She’s been called the world’s most dominant athlete, but Katie Ledecky showed a rare glimpse of mortality on Saturday in anchoring the United States to a silver medal in the women’s 4x100 freestyle relay final as the US swim team won their first medals of the Rio Olympics.
Britain’s Adam Peaty clocked 57.55 seconds in his 100m breaststroke heat at Rio 2016 to break his own world record.
It sounds eerily familiar: Jessica Ennis-Hill favourite in the heptathlon, Mo Farah gunning for gold in the 10,000m and Greg Rutherford desperate to prove the doubters wrong in the long jump.
The International Paralympic Committee is set to do what its Olympic counterpart did not and ban Russia outright from its Games later this month, the Observer has learned.
There are two ways to view the 2016 Olympics: cynically, as witnessed by sluggish ticket sales, civil unrest, a noisily creaking infrastructure and the absence of many of the world’s best athletes, or with a kinder eye, as championed by Andy Murray.
The US men’s basketball team caused a stir when they announced they’d be staying on a luxury cruise ship rather than roughing it in the Olympic village. But Jimmy Butler, the Chicago Bulls star, might have wished his team were with the other athletes in the spartan Rio dorms – he’s not a fan of the water.
The International Olympic Committee has confirmed 271 Russian athletes will compete in the Rio Olympics, a figure that will provoke outrage from those who argued for a blanket ban in the wake of state-sponsored doping revelations.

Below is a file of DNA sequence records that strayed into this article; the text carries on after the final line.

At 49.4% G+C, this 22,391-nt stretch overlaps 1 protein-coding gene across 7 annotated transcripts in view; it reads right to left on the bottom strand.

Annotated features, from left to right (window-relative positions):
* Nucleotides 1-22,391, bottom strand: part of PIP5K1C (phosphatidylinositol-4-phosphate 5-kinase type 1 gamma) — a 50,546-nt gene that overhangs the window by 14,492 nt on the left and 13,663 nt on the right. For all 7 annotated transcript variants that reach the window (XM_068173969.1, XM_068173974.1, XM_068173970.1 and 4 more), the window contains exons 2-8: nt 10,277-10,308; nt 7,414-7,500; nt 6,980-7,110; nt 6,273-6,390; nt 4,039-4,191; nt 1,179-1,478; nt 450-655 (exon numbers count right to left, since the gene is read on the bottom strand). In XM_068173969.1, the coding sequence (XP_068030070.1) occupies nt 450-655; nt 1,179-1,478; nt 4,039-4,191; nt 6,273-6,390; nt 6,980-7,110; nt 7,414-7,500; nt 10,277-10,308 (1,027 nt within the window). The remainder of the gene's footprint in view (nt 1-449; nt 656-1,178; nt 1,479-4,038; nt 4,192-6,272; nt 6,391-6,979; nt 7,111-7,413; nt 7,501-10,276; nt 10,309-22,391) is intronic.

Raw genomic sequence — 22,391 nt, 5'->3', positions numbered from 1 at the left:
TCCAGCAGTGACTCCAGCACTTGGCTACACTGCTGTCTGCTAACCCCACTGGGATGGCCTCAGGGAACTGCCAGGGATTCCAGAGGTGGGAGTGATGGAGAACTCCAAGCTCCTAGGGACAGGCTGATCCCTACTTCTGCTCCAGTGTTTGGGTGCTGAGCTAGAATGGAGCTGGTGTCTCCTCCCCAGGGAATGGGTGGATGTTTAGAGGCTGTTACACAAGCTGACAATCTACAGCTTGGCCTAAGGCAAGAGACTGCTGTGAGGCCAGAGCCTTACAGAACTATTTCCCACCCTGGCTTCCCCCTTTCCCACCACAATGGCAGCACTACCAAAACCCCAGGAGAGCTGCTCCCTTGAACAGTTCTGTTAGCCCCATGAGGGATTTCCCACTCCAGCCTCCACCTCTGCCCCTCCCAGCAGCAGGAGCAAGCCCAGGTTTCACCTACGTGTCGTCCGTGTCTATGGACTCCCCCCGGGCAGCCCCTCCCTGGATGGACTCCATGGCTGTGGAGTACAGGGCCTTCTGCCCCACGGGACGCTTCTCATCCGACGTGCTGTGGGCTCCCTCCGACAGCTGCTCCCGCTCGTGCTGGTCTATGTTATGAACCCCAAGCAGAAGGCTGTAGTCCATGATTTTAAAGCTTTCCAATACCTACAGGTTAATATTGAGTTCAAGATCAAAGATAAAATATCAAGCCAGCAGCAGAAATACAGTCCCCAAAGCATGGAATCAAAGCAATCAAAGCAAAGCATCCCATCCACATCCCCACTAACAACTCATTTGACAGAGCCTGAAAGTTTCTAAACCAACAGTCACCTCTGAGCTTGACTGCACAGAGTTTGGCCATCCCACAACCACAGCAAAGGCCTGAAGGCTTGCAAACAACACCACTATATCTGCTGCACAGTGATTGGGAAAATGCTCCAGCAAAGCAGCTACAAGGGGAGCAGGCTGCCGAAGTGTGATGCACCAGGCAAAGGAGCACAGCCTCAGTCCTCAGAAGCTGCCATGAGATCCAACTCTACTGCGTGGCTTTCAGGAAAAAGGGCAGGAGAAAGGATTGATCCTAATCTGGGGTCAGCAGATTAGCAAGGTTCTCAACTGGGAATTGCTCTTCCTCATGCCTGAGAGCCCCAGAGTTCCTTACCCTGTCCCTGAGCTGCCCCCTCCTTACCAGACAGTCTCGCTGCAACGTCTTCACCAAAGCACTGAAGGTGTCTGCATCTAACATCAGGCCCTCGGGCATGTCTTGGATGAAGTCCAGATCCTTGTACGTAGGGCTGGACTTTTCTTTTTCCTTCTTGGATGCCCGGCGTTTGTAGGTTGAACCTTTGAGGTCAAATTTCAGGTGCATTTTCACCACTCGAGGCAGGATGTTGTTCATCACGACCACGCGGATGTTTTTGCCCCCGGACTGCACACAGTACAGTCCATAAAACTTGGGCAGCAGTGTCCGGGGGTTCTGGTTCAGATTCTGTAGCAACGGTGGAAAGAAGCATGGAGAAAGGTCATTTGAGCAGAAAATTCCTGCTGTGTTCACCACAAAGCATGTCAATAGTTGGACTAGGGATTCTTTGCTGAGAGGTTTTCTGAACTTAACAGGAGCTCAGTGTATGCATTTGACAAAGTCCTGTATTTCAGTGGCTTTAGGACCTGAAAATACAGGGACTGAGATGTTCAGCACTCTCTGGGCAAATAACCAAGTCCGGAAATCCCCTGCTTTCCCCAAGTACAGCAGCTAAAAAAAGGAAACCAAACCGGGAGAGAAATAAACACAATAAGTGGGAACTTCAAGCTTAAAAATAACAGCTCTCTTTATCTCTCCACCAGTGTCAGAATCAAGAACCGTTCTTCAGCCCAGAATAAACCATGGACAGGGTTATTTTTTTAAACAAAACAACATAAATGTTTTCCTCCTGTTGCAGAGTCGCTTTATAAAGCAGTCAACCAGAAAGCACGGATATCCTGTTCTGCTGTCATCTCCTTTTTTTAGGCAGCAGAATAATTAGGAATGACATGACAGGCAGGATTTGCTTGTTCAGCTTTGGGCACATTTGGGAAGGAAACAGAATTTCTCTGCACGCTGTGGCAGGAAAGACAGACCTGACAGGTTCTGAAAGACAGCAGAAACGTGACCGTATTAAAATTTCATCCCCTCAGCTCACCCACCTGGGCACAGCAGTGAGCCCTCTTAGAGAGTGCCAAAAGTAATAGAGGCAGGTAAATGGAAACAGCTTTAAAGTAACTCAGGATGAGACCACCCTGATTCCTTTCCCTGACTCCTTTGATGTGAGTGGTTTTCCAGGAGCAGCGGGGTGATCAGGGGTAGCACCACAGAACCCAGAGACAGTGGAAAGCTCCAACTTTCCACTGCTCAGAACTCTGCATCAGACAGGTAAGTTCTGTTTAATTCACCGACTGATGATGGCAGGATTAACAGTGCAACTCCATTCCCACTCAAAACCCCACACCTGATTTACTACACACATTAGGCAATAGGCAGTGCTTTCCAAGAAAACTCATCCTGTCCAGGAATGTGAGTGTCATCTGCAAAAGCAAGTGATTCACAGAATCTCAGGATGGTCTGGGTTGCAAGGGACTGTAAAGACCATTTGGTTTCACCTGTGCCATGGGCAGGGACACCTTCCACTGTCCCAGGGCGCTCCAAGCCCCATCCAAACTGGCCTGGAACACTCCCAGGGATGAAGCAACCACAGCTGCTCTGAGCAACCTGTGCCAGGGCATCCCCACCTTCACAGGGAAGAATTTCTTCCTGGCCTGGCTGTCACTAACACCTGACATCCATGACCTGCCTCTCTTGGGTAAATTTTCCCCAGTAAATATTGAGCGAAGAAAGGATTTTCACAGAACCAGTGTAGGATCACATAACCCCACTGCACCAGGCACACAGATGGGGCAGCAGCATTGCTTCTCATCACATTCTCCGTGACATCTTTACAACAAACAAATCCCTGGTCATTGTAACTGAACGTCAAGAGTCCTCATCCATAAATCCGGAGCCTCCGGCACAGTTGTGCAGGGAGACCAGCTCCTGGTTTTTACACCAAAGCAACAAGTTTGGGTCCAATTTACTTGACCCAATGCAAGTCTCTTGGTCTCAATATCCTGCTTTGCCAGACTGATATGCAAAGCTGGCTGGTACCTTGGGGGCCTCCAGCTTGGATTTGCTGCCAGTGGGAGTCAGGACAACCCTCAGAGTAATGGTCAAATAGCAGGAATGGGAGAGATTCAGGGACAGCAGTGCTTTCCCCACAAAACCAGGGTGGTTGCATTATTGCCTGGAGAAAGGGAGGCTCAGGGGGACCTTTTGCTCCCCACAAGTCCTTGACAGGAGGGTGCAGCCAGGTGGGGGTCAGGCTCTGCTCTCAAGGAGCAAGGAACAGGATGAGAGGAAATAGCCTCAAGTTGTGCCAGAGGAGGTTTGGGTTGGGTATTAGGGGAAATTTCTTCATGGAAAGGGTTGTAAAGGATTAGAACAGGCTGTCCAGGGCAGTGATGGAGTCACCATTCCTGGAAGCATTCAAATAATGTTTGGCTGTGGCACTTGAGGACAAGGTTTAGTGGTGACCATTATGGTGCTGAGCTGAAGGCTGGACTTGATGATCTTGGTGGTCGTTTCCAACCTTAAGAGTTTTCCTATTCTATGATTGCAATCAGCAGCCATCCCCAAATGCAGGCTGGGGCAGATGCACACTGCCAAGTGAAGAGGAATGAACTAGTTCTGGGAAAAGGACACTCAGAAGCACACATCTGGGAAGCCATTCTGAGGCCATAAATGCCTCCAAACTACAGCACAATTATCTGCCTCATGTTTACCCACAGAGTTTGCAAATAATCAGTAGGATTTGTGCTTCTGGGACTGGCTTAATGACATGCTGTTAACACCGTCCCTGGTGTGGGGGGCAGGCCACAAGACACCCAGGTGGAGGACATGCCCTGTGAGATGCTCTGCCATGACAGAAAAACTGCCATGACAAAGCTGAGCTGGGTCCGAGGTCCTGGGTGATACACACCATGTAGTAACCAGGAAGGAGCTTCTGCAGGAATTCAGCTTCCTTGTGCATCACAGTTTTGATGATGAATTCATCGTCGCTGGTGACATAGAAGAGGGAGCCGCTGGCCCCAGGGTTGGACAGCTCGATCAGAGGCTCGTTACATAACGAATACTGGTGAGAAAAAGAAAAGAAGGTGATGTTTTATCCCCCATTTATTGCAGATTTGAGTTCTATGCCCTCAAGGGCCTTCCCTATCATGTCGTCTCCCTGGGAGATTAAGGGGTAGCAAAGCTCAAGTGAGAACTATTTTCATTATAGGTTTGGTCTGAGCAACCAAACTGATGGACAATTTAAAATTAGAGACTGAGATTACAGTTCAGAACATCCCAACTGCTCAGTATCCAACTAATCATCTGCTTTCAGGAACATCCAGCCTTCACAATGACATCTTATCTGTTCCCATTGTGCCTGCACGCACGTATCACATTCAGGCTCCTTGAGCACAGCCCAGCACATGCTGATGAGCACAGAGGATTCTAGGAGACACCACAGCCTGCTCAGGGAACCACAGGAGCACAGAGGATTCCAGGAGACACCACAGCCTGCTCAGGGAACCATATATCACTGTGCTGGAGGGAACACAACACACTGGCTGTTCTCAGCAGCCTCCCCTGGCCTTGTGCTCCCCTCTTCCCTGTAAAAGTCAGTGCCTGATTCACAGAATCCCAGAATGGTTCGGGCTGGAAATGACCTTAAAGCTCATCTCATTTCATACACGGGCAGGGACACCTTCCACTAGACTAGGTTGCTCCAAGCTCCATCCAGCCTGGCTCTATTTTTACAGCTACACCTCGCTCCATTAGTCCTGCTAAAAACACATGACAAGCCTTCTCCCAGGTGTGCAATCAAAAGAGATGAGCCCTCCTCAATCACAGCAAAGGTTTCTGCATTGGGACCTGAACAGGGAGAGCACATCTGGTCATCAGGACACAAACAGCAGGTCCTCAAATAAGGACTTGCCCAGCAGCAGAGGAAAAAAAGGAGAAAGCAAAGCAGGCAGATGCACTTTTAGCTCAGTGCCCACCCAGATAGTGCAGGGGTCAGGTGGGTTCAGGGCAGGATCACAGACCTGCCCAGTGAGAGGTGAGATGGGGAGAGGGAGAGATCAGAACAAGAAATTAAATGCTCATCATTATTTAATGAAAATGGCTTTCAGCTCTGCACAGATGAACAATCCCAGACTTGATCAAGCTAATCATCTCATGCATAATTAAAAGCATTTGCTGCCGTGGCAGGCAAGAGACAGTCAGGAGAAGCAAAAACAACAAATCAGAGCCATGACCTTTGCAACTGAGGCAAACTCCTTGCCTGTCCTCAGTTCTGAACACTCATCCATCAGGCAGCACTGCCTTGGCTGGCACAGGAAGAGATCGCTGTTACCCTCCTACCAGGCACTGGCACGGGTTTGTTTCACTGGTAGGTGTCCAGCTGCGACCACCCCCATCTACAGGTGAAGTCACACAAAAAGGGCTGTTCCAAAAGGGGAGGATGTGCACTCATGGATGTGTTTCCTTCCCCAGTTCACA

Let’s start with the obvious: nobody – not renowned surgeon Dr James Andrews, not agent Scott Boras, not Washington Nationals and New York Mets general managers Mike Rizzo and Sandy Alderson, not Hall of Fame pitcher John Smoltz – knows the right path when it comes to protecting young arms.
It’s one of Australian sport’s most enduring clichés, popularised by Ian Chappell and flogged to its last, shallow breath by Shane Warne: in cricket, the coach is the thing with four wheels that transports you around England during the Ashes.
A new poll suggests player protests over the national anthem are hurting NFL rating this year. We're not so sure about that.
No sooner had Hideki Matsuyama made history in Shanghai than scrutiny intensified as to what, in Turkey, the golfing world may encounter next. For Matsuyama, the 24-year-old from Japan, a three-week run has returned $2.7m and will ensure he is ranked sixth in the world.